Postulate: Atherosclerosis is an inflammatory disease, and advanced lesions in the arteries are similar to end-stage inflammatory changes in other tissues (e.g. cirrhosis in liver, glomerulosclerosis in kidney)
Chlamydia pneumoniae has been demonstrated in plaques. Antibiotics against C. pneumoniae have reduced recurrent events in patients with ischemic heart disease.
Certain viruses cause atherosclerotic plaques in chickens.
Some areas of endothelium may generate more superoxide dismutase, accounting in part for the nonrandom localization of atherosclerosis.
Medial smooth muscle may have a heterogeneous embryologic origin & may respond differently, accounting in part for the nonrandom localization of atherosclerosis.
“Inflammatory lesion” is an oversimplification. AS is perhaps better described as an ongoing process of injury and imperfect repair.
Could plaques be benign neoplasia or caused by an oncogenic virus? Unlikely – some plaques probably are monoclonal, but probably just arise from pre-existing developmental clones.
There is evidence that the fine particulate matter (soot) in diesel exhaust may act synergistically with cholesterol to activate genes that cause inflammation of blood vessels (Genome Biology 2007, 8:R149).
Def: An abnormal dilatation or outpouching of a blood vessel, usually the aorta (or even the heart!)
True: Has all layers of vessel wall (c.f. true diverticulum in bowel)
False: Not all layers (pseudoaneurysm – c.f. false diverticulum in bowel)
Most common causes: Atherosclerosis and cystic medial degeneration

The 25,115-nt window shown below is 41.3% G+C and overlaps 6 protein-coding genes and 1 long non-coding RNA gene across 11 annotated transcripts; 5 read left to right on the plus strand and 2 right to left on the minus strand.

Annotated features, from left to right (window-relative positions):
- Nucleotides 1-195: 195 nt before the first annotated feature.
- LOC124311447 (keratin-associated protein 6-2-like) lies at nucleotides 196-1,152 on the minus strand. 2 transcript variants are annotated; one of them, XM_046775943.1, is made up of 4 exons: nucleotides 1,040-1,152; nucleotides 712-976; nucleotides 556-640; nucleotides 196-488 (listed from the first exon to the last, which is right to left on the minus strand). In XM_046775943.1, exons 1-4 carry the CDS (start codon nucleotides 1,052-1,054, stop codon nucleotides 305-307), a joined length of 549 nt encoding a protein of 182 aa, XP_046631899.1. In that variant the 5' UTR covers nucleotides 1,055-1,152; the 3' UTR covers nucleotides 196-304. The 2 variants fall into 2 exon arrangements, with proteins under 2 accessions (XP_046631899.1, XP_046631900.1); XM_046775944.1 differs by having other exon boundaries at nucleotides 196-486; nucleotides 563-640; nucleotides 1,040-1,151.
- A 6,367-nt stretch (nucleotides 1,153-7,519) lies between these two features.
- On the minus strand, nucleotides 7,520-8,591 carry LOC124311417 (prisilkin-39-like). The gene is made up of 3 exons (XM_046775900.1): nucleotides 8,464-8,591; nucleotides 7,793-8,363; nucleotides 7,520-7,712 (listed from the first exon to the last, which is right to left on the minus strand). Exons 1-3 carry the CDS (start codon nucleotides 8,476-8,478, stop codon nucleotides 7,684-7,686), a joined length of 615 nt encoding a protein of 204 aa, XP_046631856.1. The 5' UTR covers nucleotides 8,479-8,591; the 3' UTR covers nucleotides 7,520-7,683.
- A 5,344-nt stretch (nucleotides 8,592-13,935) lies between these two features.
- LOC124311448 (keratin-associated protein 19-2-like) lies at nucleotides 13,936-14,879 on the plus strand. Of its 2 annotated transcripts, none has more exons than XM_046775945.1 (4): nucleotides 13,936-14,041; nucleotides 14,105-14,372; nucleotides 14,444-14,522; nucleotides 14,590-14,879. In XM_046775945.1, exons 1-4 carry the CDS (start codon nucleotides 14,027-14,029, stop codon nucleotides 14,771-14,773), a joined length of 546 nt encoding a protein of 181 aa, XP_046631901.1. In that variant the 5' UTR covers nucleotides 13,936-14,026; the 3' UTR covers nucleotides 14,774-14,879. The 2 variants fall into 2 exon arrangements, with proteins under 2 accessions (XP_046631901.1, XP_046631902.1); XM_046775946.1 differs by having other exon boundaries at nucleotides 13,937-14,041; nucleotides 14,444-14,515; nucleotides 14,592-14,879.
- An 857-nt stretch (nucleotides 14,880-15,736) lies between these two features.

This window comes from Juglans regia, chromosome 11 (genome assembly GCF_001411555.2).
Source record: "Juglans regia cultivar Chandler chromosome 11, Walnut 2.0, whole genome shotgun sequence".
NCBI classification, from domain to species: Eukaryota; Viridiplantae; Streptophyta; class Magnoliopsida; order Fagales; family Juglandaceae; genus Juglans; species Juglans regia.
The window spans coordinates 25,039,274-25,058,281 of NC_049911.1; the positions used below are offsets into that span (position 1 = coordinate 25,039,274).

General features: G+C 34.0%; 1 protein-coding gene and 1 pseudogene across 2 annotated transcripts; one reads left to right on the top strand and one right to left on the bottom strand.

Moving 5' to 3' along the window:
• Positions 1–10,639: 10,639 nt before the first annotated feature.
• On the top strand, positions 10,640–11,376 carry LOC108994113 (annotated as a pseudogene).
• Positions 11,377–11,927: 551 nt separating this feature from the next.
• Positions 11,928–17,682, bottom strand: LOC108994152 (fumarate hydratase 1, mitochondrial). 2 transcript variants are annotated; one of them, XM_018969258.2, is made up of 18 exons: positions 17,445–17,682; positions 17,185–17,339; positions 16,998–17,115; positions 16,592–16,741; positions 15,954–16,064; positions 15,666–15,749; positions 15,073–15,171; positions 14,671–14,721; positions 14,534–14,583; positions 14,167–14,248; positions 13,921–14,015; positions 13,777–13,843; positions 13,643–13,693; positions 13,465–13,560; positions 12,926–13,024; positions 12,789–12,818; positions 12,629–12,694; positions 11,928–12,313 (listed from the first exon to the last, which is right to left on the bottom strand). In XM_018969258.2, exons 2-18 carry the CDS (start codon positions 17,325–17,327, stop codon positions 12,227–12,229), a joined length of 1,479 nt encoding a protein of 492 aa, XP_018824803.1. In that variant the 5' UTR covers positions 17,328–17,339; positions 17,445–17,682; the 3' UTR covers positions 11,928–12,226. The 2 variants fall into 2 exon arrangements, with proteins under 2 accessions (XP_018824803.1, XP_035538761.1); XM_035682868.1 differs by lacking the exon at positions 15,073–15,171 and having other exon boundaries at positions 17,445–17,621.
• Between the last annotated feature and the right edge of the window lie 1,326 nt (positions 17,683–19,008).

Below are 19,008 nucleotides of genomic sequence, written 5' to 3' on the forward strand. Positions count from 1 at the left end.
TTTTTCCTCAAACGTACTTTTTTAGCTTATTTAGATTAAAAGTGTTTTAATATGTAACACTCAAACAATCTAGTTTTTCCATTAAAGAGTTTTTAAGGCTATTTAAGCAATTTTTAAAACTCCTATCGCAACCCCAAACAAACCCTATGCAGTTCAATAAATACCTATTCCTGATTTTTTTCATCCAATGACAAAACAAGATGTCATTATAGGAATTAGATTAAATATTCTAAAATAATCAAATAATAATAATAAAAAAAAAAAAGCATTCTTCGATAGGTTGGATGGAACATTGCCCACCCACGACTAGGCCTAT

An extravascular hematoma or dissection of blood into the media of a vessel are examples of false aneurysms.
Can obstruct ostia of renals, SMA, IMA, vertebrals
Variants are inflammatory and mycotic
AAA’s are usually not initiated by a primary abnormality of the media (although a weaker media may predispose). The media is secondarily weakened by severe atherosclerotic involvement of the intima.
Inflammatory AAA’s feature dense periaortic fibrosis and lymphoplasmacytic inflammation. The cause may be a recently recognized entity, “immunoglobulin G4 (IgG4)-related disease.” This fibrosing, autoimmune disorder can also affect the pancreas, salivary glands and biliary system. It responds to steroid therapy.
A typical AAA can become secondarily infected (mycotic) esp. from Salmonella gastroenteritis – this may lead to rapid dilatation and rupture.
The dreaded complication
4 cm is the “cutoff” for risk of surgery less than risk of rupture (varies a little among institutions)
Newer stent devices now available – can be placed via intravascular route